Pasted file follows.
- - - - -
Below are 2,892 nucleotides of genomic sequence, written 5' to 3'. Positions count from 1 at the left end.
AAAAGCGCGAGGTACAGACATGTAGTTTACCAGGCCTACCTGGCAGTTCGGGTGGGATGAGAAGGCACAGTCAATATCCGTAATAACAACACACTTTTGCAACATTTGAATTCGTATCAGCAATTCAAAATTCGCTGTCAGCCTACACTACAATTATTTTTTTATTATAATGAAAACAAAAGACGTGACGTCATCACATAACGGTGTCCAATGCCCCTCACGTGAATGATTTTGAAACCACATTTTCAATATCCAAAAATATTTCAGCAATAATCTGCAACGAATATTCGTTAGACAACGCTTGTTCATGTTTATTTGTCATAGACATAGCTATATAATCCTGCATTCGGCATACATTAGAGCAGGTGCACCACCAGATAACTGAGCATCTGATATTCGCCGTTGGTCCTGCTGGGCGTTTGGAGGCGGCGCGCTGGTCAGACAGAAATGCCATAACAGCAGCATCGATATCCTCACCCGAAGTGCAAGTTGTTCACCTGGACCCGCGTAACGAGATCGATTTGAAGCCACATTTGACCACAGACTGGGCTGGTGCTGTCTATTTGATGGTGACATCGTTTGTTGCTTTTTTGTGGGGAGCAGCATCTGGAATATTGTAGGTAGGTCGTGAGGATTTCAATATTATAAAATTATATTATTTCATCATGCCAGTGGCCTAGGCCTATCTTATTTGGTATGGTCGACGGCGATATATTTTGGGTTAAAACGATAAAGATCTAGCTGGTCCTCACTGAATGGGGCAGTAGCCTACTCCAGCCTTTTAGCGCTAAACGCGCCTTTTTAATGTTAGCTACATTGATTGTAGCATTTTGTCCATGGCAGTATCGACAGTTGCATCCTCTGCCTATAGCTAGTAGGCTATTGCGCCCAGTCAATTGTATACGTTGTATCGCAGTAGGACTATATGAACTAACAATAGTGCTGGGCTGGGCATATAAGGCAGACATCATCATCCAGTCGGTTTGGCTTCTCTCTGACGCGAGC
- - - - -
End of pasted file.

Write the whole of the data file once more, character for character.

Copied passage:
Below are 2,892 nucleotides of genomic sequence, written 5' to 3'. Positions count from 1 at the left end.
AAAAGCGCGAGGTACAGACATGTAGTTTACCAGGCCTACCTGGCAGTTCGGGTGGGATGAGAAGGCACAGTCAATATCCGTAATAACAACACACTTTTGCAACATTTGAATTCGTATCAGCAATTCAAAATTCGCTGTCAGCCTACACTACAATTATTTTTTTATTATAATGAAAACAAAAGACGTGACGTCATCACATAACGGTGTCCAATGCCCCTCACGTGAATGATTTTGAAACCACATTTTCAATATCCAAAAATATTTCAGCAATAATCTGCAACGAATATTCGTTAGACAACGCTTGTTCATGTTTATTTGTCATAGACATAGCTATATAATCCTGCATTCGGCATACATTAGAGCAGGTGCACCACCAGATAACTGAGCATCTGATATTCGCCGTTGGTCCTGCTGGGCGTTTGGAGGCGGCGCGCTGGTCAGACAGAAATGCCATAACAGCAGCATCGATATCCTCACCCGAAGTGCAAGTTGTTCACCTGGACCCGCGTAACGAGATCGATTTGAAGCCACATTTGACCACAGACTGGGCTGGTGCTGTCTATTTGATGGTGACATCGTTTGTTGCTTTTTTGTGGGGAGCAGCATCTGGAATATTGTAGGTAGGTCGTGAGGATTTCAATATTATAAAATTATATTATTTCATCATGCCAGTGGCCTAGGCCTATCTTATTTGGTATGGTCGACGGCGATATATTTTGGGTTAAAACGATAAAGATCTAGCTGGTCCTCACTGAATGGGGCAGTAGCCTACTCCAGCCTTTTAGCGCTAAACGCGCCTTTTTAATGTTAGCTACATTGATTGTAGCATTTTGTCCATGGCAGTATCGACAGTTGCATCCTCTGCCTATAGCTAGTAGGCTATTGCGCCCAGTCAATTGTATACGTTGTATCGCAGTAGGACTATATGAACTAACAATAGTGCTGGGCTGGGCATATAAGGCAGACATCATCATCCAGTCGGTTTGGCTTCTCTCTGACGCGAGC